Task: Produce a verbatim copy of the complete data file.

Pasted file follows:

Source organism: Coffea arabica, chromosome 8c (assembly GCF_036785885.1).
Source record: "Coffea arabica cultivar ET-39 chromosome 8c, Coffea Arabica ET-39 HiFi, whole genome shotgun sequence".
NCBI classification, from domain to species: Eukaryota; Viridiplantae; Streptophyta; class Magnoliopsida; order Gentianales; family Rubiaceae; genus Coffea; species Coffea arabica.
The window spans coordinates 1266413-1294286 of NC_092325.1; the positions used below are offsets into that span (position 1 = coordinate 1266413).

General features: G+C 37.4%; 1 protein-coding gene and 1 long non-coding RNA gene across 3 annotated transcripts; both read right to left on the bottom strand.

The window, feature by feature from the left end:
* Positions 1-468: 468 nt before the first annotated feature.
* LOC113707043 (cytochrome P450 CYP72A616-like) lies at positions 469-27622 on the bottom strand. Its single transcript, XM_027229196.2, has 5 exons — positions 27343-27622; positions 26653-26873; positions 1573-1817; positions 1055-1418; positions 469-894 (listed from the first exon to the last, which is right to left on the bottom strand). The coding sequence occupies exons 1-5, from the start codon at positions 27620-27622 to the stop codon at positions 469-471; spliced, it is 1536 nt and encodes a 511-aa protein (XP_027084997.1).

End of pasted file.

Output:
Source organism: Coffea arabica, chromosome 8c (assembly GCF_036785885.1).
Source record: "Coffea arabica cultivar ET-39 chromosome 8c, Coffea Arabica ET-39 HiFi, whole genome shotgun sequence".
NCBI classification, from domain to species: Eukaryota; Viridiplantae; Streptophyta; class Magnoliopsida; order Gentianales; family Rubiaceae; genus Coffea; species Coffea arabica.
The window spans coordinates 1266413-1294286 of NC_092325.1; the positions used below are offsets into that span (position 1 = coordinate 1266413).

General features: G+C 37.4%; 1 protein-coding gene and 1 long non-coding RNA gene across 3 annotated transcripts; both read right to left on the bottom strand.

The window, feature by feature from the left end:
* Positions 1-468: 468 nt before the first annotated feature.
* LOC113707043 (cytochrome P450 CYP72A616-like) lies at positions 469-27622 on the bottom strand. Its single transcript, XM_027229196.2, has 5 exons — positions 27343-27622; positions 26653-26873; positions 1573-1817; positions 1055-1418; positions 469-894 (listed from the first exon to the last, which is right to left on the bottom strand). The coding sequence occupies exons 1-5, from the start codon at positions 27620-27622 to the stop codon at positions 469-471; spliced, it is 1536 nt and encodes a 511-aa protein (XP_027084997.1).